What Many Mothers Have Taught Me About Holding On and Letting Go

It is through the mothers that have walked in and out of my exam rooms over the years that I learned some of the greatest life lessons.
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Not only have I been blessed with a great mother and grandmother, but as a pediatrician, I have been given a glimpse into motherhood long before I ever became one. It is through the mothers that have walked in and out of my exam rooms over the years that I learned some of the greatest life lessons.

It was only however, when I had my own child that I began to understand a quote I came across a couple of years ago (often attributed to the great poet Rumi), which said that "life is a balance between holding on and letting go."

Motherhood, like life, is a delicate balance between the two. As mothers, we want to protect and hold on to our children at all times. But oftentimes, their success comes after failure, their growth comes after disappointment and their resilience is built after overcoming obstacles. So reluctantly, we learn to let go.

Here are the lessons that I have learned from the many mothers in my life about what we should hold on to and what needs to be let go:

1. Hold on to every opportunity that you are given to express your love.

Words are things. Words have the ability to lift someone else up, to empower them and to give them strength. What you say matters, especially to your children. If you love someone, express it. If someone has touched you in a meaningful way, tell them. If someone is having a good hair day, by all means, let them know.

This is the lesson that I have learned from mothers of terminally ill children. They understand that life is precious. They are not on their smartphones when they are spending time with their children. They are fiercely fully present, showing their children that they are deeply loved and always heard.

When you understand the fragility of life, you will hold on to the one thing that is everlasting: your ability to love.

Let "I love you" be the first phrase your child speaks. Let them know that they are loved so deeply that they never have to search for it anywhere else.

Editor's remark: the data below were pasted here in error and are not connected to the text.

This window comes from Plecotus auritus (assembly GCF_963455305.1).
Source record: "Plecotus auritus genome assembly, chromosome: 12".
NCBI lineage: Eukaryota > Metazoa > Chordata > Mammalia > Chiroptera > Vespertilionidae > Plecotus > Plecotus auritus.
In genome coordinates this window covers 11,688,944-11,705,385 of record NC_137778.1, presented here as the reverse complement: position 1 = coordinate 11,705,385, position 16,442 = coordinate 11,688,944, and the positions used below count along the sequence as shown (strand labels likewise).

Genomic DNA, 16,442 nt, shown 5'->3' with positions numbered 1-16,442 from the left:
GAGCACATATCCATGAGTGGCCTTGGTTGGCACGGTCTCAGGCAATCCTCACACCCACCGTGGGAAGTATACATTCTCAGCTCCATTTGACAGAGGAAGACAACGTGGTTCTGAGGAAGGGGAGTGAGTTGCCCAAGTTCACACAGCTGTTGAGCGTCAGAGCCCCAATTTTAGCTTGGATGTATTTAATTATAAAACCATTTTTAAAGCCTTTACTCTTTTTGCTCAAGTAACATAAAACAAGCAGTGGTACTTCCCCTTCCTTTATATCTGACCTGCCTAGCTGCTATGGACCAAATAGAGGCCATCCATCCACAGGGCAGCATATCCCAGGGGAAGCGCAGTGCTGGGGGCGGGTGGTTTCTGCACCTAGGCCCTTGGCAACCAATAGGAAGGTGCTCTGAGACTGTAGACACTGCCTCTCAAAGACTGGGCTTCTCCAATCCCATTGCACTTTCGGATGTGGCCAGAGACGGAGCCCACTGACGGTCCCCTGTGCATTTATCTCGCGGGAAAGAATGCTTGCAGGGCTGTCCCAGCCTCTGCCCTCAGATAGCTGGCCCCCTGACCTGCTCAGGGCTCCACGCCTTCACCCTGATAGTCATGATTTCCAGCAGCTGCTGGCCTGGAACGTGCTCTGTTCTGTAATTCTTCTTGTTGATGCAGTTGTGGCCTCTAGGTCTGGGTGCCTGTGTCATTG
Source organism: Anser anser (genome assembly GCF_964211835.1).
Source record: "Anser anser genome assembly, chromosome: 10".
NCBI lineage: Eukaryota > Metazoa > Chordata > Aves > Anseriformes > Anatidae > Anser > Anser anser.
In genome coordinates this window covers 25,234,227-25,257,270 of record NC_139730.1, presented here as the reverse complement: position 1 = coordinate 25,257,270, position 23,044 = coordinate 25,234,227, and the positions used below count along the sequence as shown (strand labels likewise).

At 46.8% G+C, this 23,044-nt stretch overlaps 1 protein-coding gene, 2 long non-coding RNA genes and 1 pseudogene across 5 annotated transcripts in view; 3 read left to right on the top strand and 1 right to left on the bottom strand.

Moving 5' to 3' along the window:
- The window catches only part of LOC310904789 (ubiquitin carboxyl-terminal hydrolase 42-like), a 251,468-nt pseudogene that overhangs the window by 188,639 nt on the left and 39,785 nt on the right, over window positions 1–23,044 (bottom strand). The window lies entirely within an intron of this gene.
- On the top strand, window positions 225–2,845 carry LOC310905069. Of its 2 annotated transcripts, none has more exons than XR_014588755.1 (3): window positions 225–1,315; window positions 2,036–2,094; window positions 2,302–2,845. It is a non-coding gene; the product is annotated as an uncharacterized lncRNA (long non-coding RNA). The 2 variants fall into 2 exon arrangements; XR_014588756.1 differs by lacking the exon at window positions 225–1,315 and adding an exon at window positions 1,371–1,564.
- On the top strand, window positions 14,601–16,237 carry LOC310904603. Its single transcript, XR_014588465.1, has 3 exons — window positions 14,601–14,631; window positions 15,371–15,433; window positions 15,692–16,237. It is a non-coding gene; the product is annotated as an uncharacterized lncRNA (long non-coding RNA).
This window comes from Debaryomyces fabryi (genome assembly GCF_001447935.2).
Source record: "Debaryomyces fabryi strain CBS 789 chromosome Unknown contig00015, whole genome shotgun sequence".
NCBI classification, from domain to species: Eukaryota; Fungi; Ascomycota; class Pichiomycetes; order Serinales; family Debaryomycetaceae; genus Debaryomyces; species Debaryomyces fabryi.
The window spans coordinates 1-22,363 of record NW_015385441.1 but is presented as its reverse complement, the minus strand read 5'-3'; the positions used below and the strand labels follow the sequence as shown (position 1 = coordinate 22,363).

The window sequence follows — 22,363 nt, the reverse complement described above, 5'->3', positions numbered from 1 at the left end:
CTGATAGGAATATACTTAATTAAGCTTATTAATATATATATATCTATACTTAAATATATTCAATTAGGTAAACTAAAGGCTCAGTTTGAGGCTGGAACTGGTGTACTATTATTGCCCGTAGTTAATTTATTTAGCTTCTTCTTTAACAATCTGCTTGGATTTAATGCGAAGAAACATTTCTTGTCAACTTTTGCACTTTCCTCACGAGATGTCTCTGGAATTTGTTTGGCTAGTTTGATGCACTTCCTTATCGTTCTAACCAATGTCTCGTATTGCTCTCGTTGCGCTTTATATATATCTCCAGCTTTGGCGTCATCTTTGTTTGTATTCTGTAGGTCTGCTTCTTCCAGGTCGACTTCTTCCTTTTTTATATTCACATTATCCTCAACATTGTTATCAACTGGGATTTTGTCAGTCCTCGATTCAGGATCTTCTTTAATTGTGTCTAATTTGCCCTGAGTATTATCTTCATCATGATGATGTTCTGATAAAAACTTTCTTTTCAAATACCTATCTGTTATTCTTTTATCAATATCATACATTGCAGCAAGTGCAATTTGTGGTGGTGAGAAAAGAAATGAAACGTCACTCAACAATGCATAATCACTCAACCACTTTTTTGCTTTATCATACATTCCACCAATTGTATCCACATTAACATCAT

2. Let go of the fear of change

I spent my entire childhood moving from one place to another. Sometimes it was to different cities and sometimes across the world. I learned very early on that change was going to be the one constant in my life. It was my mother who reassured me every time I was nervous to start again in a new school that "change will always bring new adventures."

Looking back, I am so thankful that my parents not only accepted change, but embraced it with excitement. It is through change that I met people from all walks of life, developed an open mind and just like my mother predicted... went on exciting new adventures.

It is this same lesson that I have learned from the mothers of adopted children. Whether it is a nurse who falls in love with a child that she is caring for or the mother who travels across the world to find the love of her life, these mothers embraced change. They understood that love is greater than fear, every time.

3. Hold on to who you are, even when the world expects you to be something else.

This is the lesson that I have learned from the mothers of gay, lesbian, bisexual and transgender children. I have watched them tirelessly advocate for the rights of their children to be exactly who they are. They understand that life only moves forward when you learn to stand in your own truth. And this is what they want their children to know.

I have also seen this in the mothers who encourage their children to march to the beat of their own drum sets. Whether it is an alternative career path or fostering a hobby that most would consider different, they are mothers who inspire authenticity in their children. They see their child as a spirit with his or her own unique personality.

They teach what Joseph Campbell once wrote, "The privilege of a lifetime is being who you are."

4. True love lies in letting go. Love liberates.

It was Maya Angelou who said,

You see love liberates. It doesn't bind. Love says I love you. I love you if you're in china. I love you if you're across town. I love you if you're in Harlem. I love you. I would like to be near you... but thats not possible now. I love you, so go. Love liberates. It doesn't hold. That's ego. Love liberates.

There has been no greater example of this in my life than with my grandmother, who lived across the globe from me. Our yearly trips to visit her in India would often end with tearful goodbyes filled with the uncertainty of when we would meet again.

One time, through the tears, I asked her how she could have let her daughter (my mom) leave and go so far away from her. To this, she explained that because she loved her children, she had to let them go.

Love liberates. It does not bind.

It was when my baby first started walking that I found myself closely following behind her to make sure that she would not fall. However, I realized that it was in the falling down that she learned to pick herself up and gain her own confidence. So I learned to step back and help her if she needed me.

As mothers, we learn to let go of our children from the moment that they start walking. And yet, we keep one hand on their back just to let them know that "in case you ever need me...I got you."

And it is in this subtle balance of holding on and letting go that we learn to liberate our children into life.

This post originally appeared on DrB and DrM.
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